In any case, there is always a limiting factor. Plenty of light? CO2 is the limiting factor. Add CO2 -- now it's macros N K and P. Provide those in abundance -- now it the minors Fe, Mg, Ca, etc.. Liepzig's law provides a good picture of this with a barrel, the staves of which are the above ingredients. Only have half as much Mg as is needed and that stave is half the length of the rest. Water (potential growth) runs out halfway up the barrel.

Green water is not inevitable, esp. in a more northern climate such as yours. I had a terrible problem here in Florida. I finally got a UV sterilizer, killed the stuff a couple times and it never came back. Now that I have fry and raise Daphnia, I actively court green water and can't get enough!

I vote you leave the glass off. Enjoy emergent growth, flowers maybe and I think the glass cuts down on light.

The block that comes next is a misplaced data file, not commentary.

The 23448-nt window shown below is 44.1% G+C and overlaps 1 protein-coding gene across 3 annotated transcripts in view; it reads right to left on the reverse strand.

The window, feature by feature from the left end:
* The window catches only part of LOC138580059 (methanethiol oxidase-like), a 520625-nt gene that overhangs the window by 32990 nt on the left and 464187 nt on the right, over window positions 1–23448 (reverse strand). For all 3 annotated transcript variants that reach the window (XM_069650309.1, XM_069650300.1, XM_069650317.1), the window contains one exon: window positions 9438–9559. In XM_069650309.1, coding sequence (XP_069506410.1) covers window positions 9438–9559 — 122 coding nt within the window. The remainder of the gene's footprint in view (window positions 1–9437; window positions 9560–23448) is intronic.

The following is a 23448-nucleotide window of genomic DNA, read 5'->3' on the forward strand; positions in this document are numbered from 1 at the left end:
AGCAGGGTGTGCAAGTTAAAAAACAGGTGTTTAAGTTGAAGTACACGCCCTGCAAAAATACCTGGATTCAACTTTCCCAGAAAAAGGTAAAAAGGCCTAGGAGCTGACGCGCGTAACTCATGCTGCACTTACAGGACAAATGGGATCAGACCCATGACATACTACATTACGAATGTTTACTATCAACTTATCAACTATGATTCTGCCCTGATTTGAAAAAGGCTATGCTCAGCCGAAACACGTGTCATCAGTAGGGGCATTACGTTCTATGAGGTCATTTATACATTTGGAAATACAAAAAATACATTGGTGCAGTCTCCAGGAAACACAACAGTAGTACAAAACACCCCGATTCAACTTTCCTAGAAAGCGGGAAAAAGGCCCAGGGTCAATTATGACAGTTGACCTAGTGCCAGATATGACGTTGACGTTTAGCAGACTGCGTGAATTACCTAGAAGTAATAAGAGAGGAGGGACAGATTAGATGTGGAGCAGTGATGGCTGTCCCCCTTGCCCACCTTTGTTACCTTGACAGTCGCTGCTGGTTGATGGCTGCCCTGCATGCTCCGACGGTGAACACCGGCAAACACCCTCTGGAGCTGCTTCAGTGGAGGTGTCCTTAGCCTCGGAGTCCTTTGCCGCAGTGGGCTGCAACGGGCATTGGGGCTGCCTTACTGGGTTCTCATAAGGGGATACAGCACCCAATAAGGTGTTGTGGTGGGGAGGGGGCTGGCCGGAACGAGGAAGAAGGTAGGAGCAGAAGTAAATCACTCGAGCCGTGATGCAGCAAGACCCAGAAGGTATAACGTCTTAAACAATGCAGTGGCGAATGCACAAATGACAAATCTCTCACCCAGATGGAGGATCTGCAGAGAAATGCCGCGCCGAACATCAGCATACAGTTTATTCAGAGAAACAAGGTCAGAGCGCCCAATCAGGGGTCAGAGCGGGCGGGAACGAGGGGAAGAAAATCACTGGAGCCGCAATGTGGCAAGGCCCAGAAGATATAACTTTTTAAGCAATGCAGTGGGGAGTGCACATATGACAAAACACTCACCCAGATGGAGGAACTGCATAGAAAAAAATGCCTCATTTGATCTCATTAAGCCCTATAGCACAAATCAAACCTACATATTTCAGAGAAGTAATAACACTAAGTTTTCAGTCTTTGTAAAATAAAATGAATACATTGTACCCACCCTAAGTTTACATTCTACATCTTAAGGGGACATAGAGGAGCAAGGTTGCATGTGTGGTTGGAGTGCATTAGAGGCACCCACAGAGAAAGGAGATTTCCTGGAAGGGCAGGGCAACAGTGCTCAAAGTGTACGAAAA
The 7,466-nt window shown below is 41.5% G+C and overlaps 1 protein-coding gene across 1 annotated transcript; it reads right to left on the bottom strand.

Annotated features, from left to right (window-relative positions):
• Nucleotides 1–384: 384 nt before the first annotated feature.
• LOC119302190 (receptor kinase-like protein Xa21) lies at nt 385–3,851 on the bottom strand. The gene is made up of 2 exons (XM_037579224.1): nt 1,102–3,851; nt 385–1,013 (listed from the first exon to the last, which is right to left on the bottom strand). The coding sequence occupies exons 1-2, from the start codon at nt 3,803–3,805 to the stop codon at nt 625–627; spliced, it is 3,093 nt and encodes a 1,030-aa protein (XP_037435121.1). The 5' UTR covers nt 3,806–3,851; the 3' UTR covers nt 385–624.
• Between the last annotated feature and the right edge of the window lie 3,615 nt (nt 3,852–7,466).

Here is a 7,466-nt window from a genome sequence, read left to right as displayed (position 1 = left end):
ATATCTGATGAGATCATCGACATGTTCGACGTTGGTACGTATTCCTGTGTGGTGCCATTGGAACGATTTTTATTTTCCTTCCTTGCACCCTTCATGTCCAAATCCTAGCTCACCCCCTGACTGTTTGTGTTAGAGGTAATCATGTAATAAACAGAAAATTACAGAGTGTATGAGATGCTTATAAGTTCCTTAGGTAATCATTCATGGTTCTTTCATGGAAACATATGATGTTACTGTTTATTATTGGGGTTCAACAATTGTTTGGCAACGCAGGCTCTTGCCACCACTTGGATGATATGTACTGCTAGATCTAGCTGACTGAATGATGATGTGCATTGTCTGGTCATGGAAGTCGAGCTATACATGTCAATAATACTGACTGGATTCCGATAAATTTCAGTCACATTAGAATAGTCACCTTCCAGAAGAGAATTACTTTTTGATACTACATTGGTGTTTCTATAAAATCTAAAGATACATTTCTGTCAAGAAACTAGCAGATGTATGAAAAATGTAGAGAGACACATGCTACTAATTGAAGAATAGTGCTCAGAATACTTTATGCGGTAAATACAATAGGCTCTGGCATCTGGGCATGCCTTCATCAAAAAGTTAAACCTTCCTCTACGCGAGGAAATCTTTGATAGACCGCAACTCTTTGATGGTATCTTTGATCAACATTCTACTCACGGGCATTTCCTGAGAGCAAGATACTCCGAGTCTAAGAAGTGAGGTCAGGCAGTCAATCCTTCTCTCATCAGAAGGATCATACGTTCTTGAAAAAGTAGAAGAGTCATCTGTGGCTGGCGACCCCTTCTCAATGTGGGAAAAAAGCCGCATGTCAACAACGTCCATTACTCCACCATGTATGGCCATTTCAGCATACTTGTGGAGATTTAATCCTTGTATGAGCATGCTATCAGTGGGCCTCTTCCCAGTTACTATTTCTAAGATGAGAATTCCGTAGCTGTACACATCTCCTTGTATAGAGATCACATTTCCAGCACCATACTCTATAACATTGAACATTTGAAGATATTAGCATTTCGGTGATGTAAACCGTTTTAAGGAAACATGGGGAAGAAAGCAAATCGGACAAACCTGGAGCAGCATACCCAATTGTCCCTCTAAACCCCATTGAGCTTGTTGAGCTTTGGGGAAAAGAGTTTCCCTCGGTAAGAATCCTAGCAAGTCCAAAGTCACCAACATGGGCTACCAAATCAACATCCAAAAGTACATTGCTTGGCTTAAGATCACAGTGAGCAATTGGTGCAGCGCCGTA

Get your lights from A and H supply from now on. Much cheaper and great instructions and support.

Test kits are nice but once you figure the amount of N to add -- it almost never changes. All my kits sit unused once I figure out the amount of N and P to add after water changes. Chuck Gadd has a great nutrient calculator where you just put in the tanks size in gal. type in the desired % and it gives you the amount of N or P to add. Start with this amount, check with test kit for a couple of weeks and you can put that kit away until you set up your next tank.

That's right sue, next tank, 'cause it's a disease and it's hopeless...